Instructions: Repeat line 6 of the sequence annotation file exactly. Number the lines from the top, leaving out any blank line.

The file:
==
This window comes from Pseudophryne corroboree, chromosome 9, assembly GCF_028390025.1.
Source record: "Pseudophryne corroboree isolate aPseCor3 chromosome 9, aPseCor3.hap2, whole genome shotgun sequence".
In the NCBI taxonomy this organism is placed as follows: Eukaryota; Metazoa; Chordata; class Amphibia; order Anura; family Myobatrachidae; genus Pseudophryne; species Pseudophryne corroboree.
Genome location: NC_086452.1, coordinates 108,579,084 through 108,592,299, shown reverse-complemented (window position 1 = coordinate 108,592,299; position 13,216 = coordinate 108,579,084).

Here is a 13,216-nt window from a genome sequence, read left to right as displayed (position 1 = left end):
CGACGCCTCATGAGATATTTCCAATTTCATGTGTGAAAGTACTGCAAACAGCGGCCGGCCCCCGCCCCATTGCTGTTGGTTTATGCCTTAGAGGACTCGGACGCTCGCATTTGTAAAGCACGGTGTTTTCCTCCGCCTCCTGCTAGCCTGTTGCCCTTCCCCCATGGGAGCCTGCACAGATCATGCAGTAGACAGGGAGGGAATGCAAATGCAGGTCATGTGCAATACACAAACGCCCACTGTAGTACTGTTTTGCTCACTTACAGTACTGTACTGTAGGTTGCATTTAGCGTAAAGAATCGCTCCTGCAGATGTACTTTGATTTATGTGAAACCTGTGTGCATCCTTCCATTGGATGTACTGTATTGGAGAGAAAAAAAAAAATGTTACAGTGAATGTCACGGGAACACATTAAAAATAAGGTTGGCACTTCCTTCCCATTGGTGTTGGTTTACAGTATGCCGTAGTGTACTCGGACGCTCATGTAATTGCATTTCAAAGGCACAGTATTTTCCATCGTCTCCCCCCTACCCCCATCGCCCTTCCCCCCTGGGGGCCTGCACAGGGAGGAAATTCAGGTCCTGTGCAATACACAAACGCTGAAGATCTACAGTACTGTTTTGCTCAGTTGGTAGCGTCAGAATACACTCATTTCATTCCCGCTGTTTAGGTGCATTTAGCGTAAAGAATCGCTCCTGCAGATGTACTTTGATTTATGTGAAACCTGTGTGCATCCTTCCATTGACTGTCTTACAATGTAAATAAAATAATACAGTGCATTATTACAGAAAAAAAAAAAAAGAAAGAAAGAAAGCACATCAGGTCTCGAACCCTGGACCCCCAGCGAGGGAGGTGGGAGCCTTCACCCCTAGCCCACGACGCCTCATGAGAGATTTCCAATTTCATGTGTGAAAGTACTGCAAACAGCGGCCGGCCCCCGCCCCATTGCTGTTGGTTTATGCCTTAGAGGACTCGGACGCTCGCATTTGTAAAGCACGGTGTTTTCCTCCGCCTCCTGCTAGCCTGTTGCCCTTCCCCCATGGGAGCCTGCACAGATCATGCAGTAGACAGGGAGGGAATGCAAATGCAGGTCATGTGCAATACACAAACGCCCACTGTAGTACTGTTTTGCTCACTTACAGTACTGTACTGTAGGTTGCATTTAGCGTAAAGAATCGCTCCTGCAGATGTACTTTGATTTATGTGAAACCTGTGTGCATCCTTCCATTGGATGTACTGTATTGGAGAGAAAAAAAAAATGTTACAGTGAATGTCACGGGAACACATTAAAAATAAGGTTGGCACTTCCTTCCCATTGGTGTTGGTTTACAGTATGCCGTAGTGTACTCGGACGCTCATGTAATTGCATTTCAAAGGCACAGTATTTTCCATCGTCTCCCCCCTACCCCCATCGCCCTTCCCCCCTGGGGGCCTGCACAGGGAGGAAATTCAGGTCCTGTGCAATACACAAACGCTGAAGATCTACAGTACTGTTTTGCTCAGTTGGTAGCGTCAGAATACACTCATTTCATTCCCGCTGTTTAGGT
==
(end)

CGACGCCTCATGAGATATTTCCAATTTCATGTGTGAAAGTACTGCAAACAGCGGCCGGCCCCCGCCCCATTGCTGTTGGTTTATGCCTTAGAGGACTCGGACGCTCGCATTTGTAAAGCACGGTGTTTTCCTCCGCCTCCTGCTAGCCTGTTGCCCTTCCCCCATGGGAGCCTGCACAGATCATGCAGTAGACAGGGAGGGAATGCAAATGCAGGTCATGTGCAATACACAAACGCCCACTGTAGTACTGTTTTGCTCACTTACAGTACTGTACTGTAGGTTGCATTTAGCGTAAAGAATCGCTCCTGCAGATGTACTTTGATTTATGTGAAACCTGTGTGCATCCTTCCATTGGATGTACTGTATTGGAGAGAAAAAAAAAAATGTTACAGTGAATGTCACGGGAACACATTAAAAATAAGGTTGGCACTTCCTTCCCATTGGTGTTGGTTTACAGTATGCCGTAGTGTACTCGGACGCTCATGTAATTGCATTTCAAAGGCACAGTATTTTCCATCGTCTCCCCCCTACCCCCATCGCCCTTCCCCCCTGGGGGCCTGCACAGGGAGGAAATTCAGGTCCTGTGCAATACACAAACGCTGAAGATCTACAGTACTGTTTTGCTCAGTTGGTAGCGTCAGAATACACTCATTTCATTCCCGCTGTTTAGGTGCATTTAGCGTAAAGAATCGCTCCTGCAGATGTACTTTGATTTATGTGAAACCTGTGTGCATCCTTCCATTGACTGTCTTACAATGTAAATAAAATAATACAGTGCATTATTACAGAAAAAAAAAAAAAGAAAGAAAGAAAGCACATCAGGTCTCGAACCCTGGACCCCCAGCGAGGGAGGTGGGAGCCTTCACCCCTAGCCCACGACGCCTCATGAGAGATTTCCAATTTCATGTGTGAAAGTACTGCAAACAGCGGCCGGCCCCCGCCCCATTGCTGTTGGTTTATGCCTTAGAGGACTCGGACGCTCGCATTTGTAAAGCACGGTGTTTTCCTCCGCCTCCTGCTAGCCTGTTGCCCTTCCCCCATGGGAGCCTGCACAGATCATGCAGTAGACAGGGAGGGAATGCAAATGCAGGTCATGTGCAATACACAAACGCCCACTGTAGTACTGTTTTGCTCACTTACAGTACTGTACTGTAGGTTGCATTTAGCGTAAAGAATCGCTCCTGCAGATGTACTTTGATTTATGTGAAACCTGTGTGCATCCTTCCATTGGATGTACTGTATTGGAGAGAAAAAAAAAATGTTACAGTGAATGTCACGGGAACACATTAAAAATAAGGTTGGCACTTCCTTCCCATTGGTGTTGGTTTACAGTATGCCGTAGTGTACTCGGACGCTCATGTAATTGCATTTCAAAGGCACAGTATTTTCCATCGTCTCCCCCCTACCCCCATCGCCCTTCCCCCCTGGGGGCCTGCACAGGGAGGAAATTCAGGTCCTGTGCAATACACAAACGCTGAAGATCTACAGTACTGTTTTGCTCAGTTGGTAGCGTCAGAATACACTCATTTCATTCCCGCTGTTTAGGT